How exactly does the human brain enable us to perform recollections that are baffling from a technological perspective? Neuroscientists and psychologists haven’t yet been able to help the techies much. Perhaps more worrying is the fact that there is little awareness of the interesting features of human acquisition and recall, even among researchers. If we are ever going to understand human memory, more people need to think about what is distinctive about it.
Charles Darwin had a vast amount of knowledge about biology and geology, but it was his reading of Thomas Malthus’s An Essay on the Principle of Population — with its dire image of humans struggling with each other due to overpopulation — that finally enabled him to conceive of natural selection.
Read Yohan J. John at 3Quarks Daily
What is your association with this cartoon?
- A California boy remembers in vivid detail his exploits in a WW II fighter plane, and the trauma of being shot down by Japanese anti-aircraft. He attends a reunion of WW II Navy airmen, and recognizes other members of his platoon by name.
- A Turkish boy describes his life as a highwayman. He has birthmarks on his chin and the crown of his head, corresponding to entrance and exit wounds where a famous Turkish gangster shot himself to death rather than be captured by the police.
- A 20th Century Hollywood actor under hypnosis describes his life as a 19th Century piano teacher. In ordinary life he has no musical training, but under hypnosis he plays classics on the piano.
- A Lebanese toddler calls into the telephone “Lela! Lela”. As she develops ability to speak, she describes her child (Lela) and husband in Richmond, VA, where she died of complications during heart surgery.
Dr Ian Stevenson, born 99 years ago on Halloween, was head of psychiatry at UVA. He traveled the world for 40 years interviewing children who claimed to remember another life, and wrote 16 books and hundreds of articles detailing over 10,000 stories, any one of which might be taken as powerful evidence that either a highly specific telepathy is at work, or the children are reborn from a previous life.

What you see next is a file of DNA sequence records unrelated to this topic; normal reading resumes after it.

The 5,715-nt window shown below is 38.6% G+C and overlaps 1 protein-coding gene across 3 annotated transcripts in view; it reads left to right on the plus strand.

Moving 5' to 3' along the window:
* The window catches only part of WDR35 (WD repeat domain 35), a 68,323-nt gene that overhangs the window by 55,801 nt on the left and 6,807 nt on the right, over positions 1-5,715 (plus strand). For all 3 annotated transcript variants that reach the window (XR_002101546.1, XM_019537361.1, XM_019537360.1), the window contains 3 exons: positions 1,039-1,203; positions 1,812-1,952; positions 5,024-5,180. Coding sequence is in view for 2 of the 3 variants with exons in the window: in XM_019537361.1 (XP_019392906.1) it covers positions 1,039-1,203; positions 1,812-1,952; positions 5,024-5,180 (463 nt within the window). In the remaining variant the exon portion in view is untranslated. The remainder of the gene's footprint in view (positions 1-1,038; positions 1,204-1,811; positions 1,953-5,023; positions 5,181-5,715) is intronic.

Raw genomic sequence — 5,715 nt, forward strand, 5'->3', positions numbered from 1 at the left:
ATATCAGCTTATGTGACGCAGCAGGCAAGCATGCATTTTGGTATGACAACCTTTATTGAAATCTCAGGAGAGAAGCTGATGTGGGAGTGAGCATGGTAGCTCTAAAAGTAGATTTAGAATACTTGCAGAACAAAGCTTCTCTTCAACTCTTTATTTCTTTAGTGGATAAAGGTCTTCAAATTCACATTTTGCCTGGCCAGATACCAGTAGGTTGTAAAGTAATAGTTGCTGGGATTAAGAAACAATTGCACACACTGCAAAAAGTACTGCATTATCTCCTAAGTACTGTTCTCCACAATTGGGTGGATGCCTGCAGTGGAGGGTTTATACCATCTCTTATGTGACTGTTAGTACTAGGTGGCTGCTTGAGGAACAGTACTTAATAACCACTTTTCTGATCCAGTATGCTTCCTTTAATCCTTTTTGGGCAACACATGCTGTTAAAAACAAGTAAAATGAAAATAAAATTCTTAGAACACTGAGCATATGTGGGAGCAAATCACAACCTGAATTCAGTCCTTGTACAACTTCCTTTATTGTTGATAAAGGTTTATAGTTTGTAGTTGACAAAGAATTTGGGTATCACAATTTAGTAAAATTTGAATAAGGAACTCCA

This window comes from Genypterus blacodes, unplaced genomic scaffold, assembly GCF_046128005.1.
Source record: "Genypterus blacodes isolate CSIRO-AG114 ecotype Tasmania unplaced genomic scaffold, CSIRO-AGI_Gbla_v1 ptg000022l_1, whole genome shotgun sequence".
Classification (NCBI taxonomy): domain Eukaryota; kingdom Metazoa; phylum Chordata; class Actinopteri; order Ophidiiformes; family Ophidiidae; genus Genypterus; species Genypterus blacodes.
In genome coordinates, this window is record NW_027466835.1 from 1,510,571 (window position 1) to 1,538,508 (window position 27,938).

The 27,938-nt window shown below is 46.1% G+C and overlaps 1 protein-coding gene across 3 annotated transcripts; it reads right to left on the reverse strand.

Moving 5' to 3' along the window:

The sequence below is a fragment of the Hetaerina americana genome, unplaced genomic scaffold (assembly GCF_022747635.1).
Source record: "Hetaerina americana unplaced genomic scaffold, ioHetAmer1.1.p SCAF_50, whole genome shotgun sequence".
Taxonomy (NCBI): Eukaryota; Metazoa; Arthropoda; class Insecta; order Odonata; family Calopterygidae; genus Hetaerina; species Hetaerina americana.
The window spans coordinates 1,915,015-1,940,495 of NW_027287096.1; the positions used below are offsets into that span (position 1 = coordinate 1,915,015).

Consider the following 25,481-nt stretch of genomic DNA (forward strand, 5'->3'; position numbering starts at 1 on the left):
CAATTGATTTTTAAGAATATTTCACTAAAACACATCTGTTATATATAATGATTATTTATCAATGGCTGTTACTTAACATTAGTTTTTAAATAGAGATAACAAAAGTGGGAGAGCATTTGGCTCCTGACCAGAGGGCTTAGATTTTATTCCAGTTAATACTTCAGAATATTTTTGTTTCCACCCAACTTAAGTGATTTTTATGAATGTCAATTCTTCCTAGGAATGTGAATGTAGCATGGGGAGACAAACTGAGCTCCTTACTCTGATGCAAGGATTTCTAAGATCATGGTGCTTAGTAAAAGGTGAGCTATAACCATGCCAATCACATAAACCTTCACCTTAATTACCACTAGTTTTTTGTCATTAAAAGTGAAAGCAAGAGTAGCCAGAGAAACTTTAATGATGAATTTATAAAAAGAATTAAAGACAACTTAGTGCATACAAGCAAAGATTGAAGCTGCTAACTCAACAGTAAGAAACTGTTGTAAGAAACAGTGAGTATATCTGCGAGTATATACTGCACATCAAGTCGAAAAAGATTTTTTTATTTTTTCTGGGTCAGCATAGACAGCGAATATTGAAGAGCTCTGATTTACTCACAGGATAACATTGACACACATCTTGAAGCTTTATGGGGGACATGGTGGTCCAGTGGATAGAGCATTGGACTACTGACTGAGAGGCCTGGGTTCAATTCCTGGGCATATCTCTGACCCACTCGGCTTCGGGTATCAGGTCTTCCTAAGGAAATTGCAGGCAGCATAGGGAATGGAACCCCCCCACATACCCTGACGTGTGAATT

Video summarizing the evidence, including clips of a lecture by Dr Stevenson.
Early academic book with documentation.
(Dr Jim Tucker continues Stevenson’s work at UVA.)
Our laws are not generally known; they are kept secret by the small group of nobles who rule us. We are convinced that these ancient laws are scrupulously administered; nevertheless, it is an extremely painful thing to be ruled by laws that one does not know… The laws are very ancient; their interpretation has been the work of centuries, and has itself doubtless acquired the status of law; and though there is still a possible freedom of interpretation left, it has now become very restricted. Moreover the nobles have obviously no cause to be influenced in their interpretation by personal interests inimical to us, for the laws were made to the advantage of the nobles from the very beginning, they themselves stand above the laws, and that seems to be why the laws were entrusted exclusively into their hands. Of course, there is wisdom in that—who doubts the wisdom of the ancient laws?—but also hardship for us; probably that is unavoidable.
The very existence of these laws, however, is at most a matter of presumption. There is a tradition that they exist and that they are a mystery confided to the nobility, but it is not and cannot be more than a mere tradition sanctioned by age, for the essence of a secret code is that it should remain a mystery. There is a small party who are actually of the opinion that there are no laws, and who try to show us that, if any law exists, it can only be this: The Law is whatever the nobles do. This party see everywhere only the arbitrary acts of the nobility, and reject the popular tradition, which according to them possesses only certain trifling and incidental advantages that do not offset its heavy drawbacks, for it gives the people a false, deceptive and over-confident security in confronting coming events. This view…is lightened only by the belief that a time will eventually come when the tradition and our research into it will jointly reach their conclusion, and as it were gain a breathing space, when everything will have become clear, the law itself will belong to the people, and the nobility will vanish. This is not maintained in any spirit of hatred against the nobility; not at all, and by no one. We are more inclined to hate ourselves, because we have not yet shown ourselves worthy of being entrusted with the laws…
There is, of course, a sort of paradox: Any party which would repudiate, not only all belief in the laws, but in the nobility as well, would have the whole people behind it; yet no such party can come into existence, for nobody would dare to repudiate the nobility. We live on this razor edge. A writer once summed up the matter up in this way: “The sole visible and indubitable law that is imposed upon us is the nobility, and must we ourselves deprive ourselves of that one law?”
— Franz Kafka